Cash counts for distribution channel

If senior distribution sources are correct then the Middle East channel is destined to witness a major shake-out this year as the pressure becomes too much for some companies.

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By  Andrew Seymour Published  February 21, 2009

If senior distribution sources are correct then the Middle East channel is destined to witness a major shake-out this year as the pressure becomes too much for some companies.

In an environment where the priority has changed from prevailing to simply surviving, it appears that those with cash at their disposal stand the strongest chance of making it through the storm unscathed.

As the Middle East channel finds itself under the cosh, it is perhaps no surprise that the distribution rumour mill is rife with speculation over who could be a casualty of the frosty conditions that continue to make business extremely difficult.

But are these really tough times for everybody?

An increasing number of channel insiders have made it clear in recent weeks that distributors with cash to hand — and the capacity to make good use of working capital — could actually profit from the stress that the sector is under.

To understand this, sources say it is important to consider the bigger picture, which ultimately consists of multiple factors but starts with mainstream distributors encountering serious cash flow challenges at the moment. At the same time as this is happening, banks remain prudent in their lending, to put it mildly, while manufacturers are following strict orders from HQs to scrutinise their credit exposure more closely than ever before.

As a result, they are getting tough on things like overdue payments and unrecovered debts, which didn’t necessarily warrant any urgency before. At least two Dubai-based distributors said this week they know competitors that have been put on immediate hold by vendors after struggling to collect arrears from reseller customers.

Consequently, those with cash are getting deals passed their way because the vendors know they can absorb the product, and more importantly pay for it.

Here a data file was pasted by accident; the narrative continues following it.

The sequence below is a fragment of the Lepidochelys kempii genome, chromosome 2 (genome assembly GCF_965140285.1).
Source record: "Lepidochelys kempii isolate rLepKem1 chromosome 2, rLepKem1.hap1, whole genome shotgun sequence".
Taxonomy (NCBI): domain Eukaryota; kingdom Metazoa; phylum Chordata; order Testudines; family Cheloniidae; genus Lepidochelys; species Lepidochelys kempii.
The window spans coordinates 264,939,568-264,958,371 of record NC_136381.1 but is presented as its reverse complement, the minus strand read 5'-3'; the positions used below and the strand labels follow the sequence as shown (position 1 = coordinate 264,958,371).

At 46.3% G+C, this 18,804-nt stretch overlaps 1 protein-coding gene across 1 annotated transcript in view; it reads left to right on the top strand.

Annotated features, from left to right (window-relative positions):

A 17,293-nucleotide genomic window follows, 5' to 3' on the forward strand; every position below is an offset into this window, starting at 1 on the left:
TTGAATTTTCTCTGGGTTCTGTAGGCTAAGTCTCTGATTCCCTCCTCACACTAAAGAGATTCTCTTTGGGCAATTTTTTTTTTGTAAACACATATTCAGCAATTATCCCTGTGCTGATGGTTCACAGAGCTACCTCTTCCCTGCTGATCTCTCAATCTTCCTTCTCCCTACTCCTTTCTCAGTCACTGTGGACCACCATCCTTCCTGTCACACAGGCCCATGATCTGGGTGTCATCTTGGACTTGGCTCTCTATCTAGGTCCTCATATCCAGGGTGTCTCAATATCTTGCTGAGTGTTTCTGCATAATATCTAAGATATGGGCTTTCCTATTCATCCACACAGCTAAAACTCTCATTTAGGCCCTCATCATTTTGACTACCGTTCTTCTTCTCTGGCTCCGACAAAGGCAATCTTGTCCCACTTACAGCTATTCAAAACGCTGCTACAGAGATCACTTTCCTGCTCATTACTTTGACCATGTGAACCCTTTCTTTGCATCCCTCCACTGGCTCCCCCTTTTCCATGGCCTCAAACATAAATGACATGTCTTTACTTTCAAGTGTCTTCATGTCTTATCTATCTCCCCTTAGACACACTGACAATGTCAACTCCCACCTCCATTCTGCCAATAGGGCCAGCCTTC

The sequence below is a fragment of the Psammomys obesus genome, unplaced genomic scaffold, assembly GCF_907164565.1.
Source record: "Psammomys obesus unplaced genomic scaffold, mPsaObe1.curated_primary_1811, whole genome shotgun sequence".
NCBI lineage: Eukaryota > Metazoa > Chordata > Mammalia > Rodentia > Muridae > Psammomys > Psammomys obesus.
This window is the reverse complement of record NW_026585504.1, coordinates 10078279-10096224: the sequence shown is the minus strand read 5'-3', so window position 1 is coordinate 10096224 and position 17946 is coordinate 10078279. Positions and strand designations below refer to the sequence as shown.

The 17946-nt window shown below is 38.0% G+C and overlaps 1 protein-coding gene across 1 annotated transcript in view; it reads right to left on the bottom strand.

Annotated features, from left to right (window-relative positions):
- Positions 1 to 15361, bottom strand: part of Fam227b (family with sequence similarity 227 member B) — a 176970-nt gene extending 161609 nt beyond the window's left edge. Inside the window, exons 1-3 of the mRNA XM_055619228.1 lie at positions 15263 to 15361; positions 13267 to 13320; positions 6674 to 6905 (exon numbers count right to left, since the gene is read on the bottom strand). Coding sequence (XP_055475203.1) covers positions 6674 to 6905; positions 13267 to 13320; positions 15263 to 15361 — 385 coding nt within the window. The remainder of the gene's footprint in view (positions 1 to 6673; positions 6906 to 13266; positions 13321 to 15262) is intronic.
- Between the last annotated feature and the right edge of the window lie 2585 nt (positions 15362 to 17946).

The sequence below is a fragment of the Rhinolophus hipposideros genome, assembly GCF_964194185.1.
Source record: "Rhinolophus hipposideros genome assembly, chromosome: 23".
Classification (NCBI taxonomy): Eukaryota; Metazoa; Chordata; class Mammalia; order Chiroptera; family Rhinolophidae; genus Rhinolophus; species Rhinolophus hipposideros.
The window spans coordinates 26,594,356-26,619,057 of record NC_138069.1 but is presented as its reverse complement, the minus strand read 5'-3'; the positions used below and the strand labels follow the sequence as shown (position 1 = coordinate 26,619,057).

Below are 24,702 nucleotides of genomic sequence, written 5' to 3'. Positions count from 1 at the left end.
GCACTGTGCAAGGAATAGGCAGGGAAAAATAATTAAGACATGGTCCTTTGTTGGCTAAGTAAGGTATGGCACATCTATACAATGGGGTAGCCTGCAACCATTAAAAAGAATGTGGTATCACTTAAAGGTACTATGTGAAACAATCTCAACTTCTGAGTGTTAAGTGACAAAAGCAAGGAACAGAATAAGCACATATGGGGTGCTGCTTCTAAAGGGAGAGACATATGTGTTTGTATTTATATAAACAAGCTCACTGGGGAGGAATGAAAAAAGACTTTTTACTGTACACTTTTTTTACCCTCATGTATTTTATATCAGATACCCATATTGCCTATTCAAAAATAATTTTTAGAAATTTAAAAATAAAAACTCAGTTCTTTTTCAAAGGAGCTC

At this point in time, distributors with access to funds arguably possess more of an advantage in the market than at anytime in the past, providing their reserves are managed carefully. As long as they continue to trade and don’t lose out to unpaid debts — because cash can quickly be swallowed up if payments aren’t collected — then the theory is that their positions should be enhanced.

Put simply, cash-rich distributors will be better placed to purchase higher quantities of stock and therefore generate more attractive margins — due to volume and cash discounts from vendors — while larger deals are also more inclined to be directed their way by vendors.

Again, that improves their chances of invoicing more business and maintaining cash flow, thereby affording them greater purchasing power to buy more stock — and so the whole cycle reworks itself once again.

Cash-strapped competitors, on the other hand, could find themselves increasingly handicapped in terms of deals, margins and stock allocation, leaving them in a position where just a couple of big debts may prove fatal.

Follow this argument through to its natural conclusion and the upshot is that financially-sound wholesalers could actually emerge from the current turmoil in a better position than when they started, while weaker contenders are at risk of losing their footing completely.

This scenario is certain to lead to some carnage in the market, although that’s not to say it would be bad for the long-term health of the channel. Most vendors are probably guilty of over-distribution in some product lines anyway so the natural elimination of partners could correct that problem, rendering unprofitable business compelling again and leaving disties to put the emphasis back on value generation.

What does remain unclear at this point, however, is exactly which players or sectors of the market are most susceptible to the volatile conditions we are seeing.

Two schools of though persist, it would seem. The first is that authorised distributors with true reseller breadth will triumph at the expense of sub-distribution or brokerage companies, which are perilously placed because of the nature of their business. Not only do they typically trade without price protection, but they cannot afford to accept large inventory consignments or take massive credit risks.

The opposing argument, meanwhile, is that sub-distributors may actually do quite well amidst such unpredictable circumstances. Companies that have no contractual obligations with vendors and aren’t tied into programmes can often act more nimbly than distributors that are.

As has happened before in other regions when the IT market has suffered a major crisis, organisations renowned for operating under the radar have actually made a lot of money from cleaning up with bankrupt and excess stock.

It is still far too early to say how dramatically the regional channel landscape will evolve over the coming months. For now, distributors just have to make their cash count.

Andrew Seymour is the editor of Channel Middle East English.

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